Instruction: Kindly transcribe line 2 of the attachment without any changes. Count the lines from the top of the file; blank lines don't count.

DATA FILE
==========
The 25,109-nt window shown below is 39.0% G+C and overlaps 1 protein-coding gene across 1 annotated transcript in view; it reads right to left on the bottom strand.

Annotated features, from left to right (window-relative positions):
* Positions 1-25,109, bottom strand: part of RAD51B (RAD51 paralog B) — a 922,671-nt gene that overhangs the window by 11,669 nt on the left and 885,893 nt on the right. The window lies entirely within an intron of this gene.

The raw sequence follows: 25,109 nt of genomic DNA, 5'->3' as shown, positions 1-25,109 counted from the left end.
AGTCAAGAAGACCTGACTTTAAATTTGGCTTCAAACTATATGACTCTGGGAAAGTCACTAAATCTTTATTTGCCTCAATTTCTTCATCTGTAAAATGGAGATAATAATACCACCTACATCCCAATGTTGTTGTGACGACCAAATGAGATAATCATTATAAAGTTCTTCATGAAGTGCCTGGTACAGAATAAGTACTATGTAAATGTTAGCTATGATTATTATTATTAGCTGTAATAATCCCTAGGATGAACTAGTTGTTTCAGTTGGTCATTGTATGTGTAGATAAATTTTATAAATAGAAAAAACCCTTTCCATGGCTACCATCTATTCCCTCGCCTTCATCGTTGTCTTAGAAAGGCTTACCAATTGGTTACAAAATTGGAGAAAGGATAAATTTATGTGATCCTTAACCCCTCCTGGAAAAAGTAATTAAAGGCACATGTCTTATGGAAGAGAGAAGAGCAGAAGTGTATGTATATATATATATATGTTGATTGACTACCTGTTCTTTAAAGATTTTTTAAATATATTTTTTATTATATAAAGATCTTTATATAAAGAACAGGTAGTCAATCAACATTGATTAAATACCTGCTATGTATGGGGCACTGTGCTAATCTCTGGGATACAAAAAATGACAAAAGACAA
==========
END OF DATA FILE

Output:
Annotated features, from left to right (window-relative positions):